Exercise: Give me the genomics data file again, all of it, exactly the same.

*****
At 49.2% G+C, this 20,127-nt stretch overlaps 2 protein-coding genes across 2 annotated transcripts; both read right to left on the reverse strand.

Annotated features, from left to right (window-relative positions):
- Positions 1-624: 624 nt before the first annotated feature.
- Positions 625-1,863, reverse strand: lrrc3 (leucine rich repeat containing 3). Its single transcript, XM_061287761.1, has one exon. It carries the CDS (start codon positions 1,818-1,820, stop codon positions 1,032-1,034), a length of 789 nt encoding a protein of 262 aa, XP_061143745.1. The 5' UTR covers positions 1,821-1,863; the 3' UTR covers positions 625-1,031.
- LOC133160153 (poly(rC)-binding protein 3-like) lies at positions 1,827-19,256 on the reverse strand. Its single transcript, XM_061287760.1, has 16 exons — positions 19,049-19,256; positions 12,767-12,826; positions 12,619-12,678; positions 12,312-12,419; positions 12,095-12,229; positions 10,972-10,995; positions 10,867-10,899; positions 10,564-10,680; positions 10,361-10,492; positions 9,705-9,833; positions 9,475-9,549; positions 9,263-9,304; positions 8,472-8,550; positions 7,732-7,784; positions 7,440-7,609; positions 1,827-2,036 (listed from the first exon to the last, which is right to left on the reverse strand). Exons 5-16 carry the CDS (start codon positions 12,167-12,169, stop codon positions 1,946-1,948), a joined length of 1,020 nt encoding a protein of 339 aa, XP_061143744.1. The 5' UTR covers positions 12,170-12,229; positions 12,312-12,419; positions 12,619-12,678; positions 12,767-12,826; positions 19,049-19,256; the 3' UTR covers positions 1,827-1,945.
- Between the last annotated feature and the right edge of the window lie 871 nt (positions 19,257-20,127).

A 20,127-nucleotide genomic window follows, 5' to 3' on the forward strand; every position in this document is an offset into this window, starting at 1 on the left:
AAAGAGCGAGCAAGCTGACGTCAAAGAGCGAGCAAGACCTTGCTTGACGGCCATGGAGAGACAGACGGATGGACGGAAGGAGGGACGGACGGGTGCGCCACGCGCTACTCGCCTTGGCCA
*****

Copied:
At 49.2% G+C, this 20,127-nt stretch overlaps 2 protein-coding genes across 2 annotated transcripts; both read right to left on the reverse strand.

Annotated features, from left to right (window-relative positions):
- Positions 1-624: 624 nt before the first annotated feature.
- Positions 625-1,863, reverse strand: lrrc3 (leucine rich repeat containing 3). Its single transcript, XM_061287761.1, has one exon. It carries the CDS (start codon positions 1,818-1,820, stop codon positions 1,032-1,034), a length of 789 nt encoding a protein of 262 aa, XP_061143745.1. The 5' UTR covers positions 1,821-1,863; the 3' UTR covers positions 625-1,031.
- LOC133160153 (poly(rC)-binding protein 3-like) lies at positions 1,827-19,256 on the reverse strand. Its single transcript, XM_061287760.1, has 16 exons — positions 19,049-19,256; positions 12,767-12,826; positions 12,619-12,678; positions 12,312-12,419; positions 12,095-12,229; positions 10,972-10,995; positions 10,867-10,899; positions 10,564-10,680; positions 10,361-10,492; positions 9,705-9,833; positions 9,475-9,549; positions 9,263-9,304; positions 8,472-8,550; positions 7,732-7,784; positions 7,440-7,609; positions 1,827-2,036 (listed from the first exon to the last, which is right to left on the reverse strand). Exons 5-16 carry the CDS (start codon positions 12,167-12,169, stop codon positions 1,946-1,948), a joined length of 1,020 nt encoding a protein of 339 aa, XP_061143744.1. The 5' UTR covers positions 12,170-12,229; positions 12,312-12,419; positions 12,619-12,678; positions 12,767-12,826; positions 19,049-19,256; the 3' UTR covers positions 1,827-1,945.
- Between the last annotated feature and the right edge of the window lie 871 nt (positions 19,257-20,127).

A 20,127-nucleotide genomic window follows, 5' to 3' on the forward strand; every position in this document is an offset into this window, starting at 1 on the left:
AAAGAGCGAGCAAGCTGACGTCAAAGAGCGAGCAAGACCTTGCTTGACGGCCATGGAGAGACAGACGGATGGACGGAAGGAGGGACGGACGGGTGCGCCACGCGCTACTCGCCTTGGCCA